As I mentioned, there is much to be esteemed in Clemente’s discussion of the modeling paradoxes of intellectual humility, and all that follows here is not meant as a criticism, but rather as jumping off points for future discussions. The article prompted four questions for me. First, how many different accounts of intellectual humility are there actually? Clemente presents three. Previously, I contrasted only Low Concern (which I called the inattentive account) and Low Self-Assessment (Robinson 2021). I took limitation owning to be a variant of Low Self-Assessment. Recently, Ballantyne also presented three different accounts of intellectual humility, albeit a different three than Clemente (Ballantyne 2023). Ballantyne reviews the literature and finds “Attitude Management,” “Realistic Self-Assessment,” and “low self-concern” (201). Obviously, the last of these matches one of Clemente’s accounts, and realistic self-assessment is very similar to Limitation-Owning. But presumably, this means that there is a fourth account of intellectual humility in the literature and both Clemente and Ballantyne missed one each.
2.1 Accounts of Intellectual Humility
I wonder then how much of these various accounts of intellectual humility actually are in competition and mutually exclusive. For example, despite my previous work, I can see a link between Limitation-Owning and Low Concern. If someone—let’s call them Bellamy—has little concern for their epistemic abilities and intellectual achievements, then it seems quite plausible that to suppose that Bellamy is also aware of their intellectual limitations. This is not to say that someone cannot possess Limitation-Owning without Low Concern; of course, that is possible to have one but not the other. The point instead is that perhaps for Bellamy to possess the virtue of intellectual humility requires that Bellamy has both Limitation-Owning and Low Concern. So to analyze intellectual humility solely in terms of one or the other is mistaken.
This suggestion of linking one or more allegedly distinct accounts of intellectual humility is motivated by two things. First, note that some accounts are defined negatively while others are defined positively. Low Concern/Inattentive accounts of intellectual humility are defined negatively; they focus primarily on what a humble person will not do or say. Limitation-Owning, by contrast, is positively defined in terms of what an intellectually humble person will typically do, namely recognize and admit their intellectual limitations. Second, in previous research, colleagues and I conducted a lexical analysis of the semantic dimensions of intellectual humility (Christen et al. 2014; 2019). We found three distinct clusters of synonyms: sensibility, knowledge, and unpretentiousness. For antonymous of intellectual humility, we likewise found distinct ways people can lack the virtue. In general, lacking intellectual humility boils down to either overrating yourself or underrating others.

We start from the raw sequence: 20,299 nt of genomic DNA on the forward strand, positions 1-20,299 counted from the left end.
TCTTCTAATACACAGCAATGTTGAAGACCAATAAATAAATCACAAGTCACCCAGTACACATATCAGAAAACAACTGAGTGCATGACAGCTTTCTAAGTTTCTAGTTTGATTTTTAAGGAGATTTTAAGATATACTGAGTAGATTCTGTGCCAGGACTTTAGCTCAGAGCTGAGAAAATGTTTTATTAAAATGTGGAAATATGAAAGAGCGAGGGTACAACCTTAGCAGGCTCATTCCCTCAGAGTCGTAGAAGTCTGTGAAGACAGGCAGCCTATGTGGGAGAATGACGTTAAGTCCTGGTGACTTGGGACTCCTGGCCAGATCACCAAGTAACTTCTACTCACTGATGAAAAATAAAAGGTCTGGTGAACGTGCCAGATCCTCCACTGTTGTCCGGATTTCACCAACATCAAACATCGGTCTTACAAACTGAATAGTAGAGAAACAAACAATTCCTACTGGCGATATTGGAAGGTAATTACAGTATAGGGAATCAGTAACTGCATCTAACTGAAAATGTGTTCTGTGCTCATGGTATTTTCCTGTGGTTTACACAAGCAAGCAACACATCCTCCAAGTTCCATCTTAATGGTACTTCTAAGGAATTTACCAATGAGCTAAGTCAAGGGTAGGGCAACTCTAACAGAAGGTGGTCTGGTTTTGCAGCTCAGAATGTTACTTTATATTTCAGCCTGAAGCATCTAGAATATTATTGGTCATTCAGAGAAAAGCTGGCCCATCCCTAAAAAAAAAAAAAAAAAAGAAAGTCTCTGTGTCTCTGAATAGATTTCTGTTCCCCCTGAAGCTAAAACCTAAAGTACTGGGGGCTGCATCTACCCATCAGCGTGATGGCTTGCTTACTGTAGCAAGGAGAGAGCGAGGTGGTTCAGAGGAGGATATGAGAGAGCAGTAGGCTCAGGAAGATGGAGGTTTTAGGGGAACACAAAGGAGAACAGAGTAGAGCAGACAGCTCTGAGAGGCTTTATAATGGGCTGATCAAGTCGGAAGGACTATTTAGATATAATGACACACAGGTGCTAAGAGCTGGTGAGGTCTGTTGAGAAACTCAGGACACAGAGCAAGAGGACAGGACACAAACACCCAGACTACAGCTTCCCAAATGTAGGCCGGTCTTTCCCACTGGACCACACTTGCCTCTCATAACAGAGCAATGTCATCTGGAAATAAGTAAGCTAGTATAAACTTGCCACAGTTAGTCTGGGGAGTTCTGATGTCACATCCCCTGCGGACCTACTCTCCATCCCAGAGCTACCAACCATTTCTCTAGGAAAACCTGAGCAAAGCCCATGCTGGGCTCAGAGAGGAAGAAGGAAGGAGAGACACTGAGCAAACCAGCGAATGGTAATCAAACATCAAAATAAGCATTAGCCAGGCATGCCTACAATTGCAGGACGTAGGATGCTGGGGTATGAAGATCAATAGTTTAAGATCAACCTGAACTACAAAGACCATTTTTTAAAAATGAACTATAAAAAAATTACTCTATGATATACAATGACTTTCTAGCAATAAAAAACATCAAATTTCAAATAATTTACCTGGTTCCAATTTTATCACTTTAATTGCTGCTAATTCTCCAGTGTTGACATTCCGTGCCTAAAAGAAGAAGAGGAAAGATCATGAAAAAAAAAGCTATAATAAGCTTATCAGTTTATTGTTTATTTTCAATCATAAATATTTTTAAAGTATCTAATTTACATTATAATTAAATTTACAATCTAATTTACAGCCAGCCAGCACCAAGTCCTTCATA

All this is to say that in the end, Clemente’s analysis of the modeling paradox of intellectual humility prompts me to question how many truly distinct accounts of intellectual humility there are and whether, in trying to contrast them with one another, we have missed something of the larger picture about intellectual humility in the process.
2.2 State or Trait?
My second question ponders whether Clemente’s findings about modeling paradoxes for various accounts of intellectual humility is perhaps an artifact of a deeper ontological confusion about the nature of intellectual humility. To be clear, I am not asserting that Clemente’s analysis was founded on a confusion. But I’m also not certain it isn’t either.
The potential problem is that currently the ontological status of intellectual humility is controversial. As Ballantyne puts it, “There is no consensus over whether [intellectual humility] is a mindset, a disposition, a personality trait, an intellectual virtue, a set of self-regulatory abilities, a cluster of attitudes, or an absence of intellectual vice” (203). To simplify that list, it is unclear if intellectual humility is trait or a state. If it is a trait, then intellectual humility has some permeance; it is fixed and long lasting, prompting a reliable pattern of behavior for someone with the trait. Alternatively, if it is a state, then it is a momentary mindset that one can quickly slip in and out of.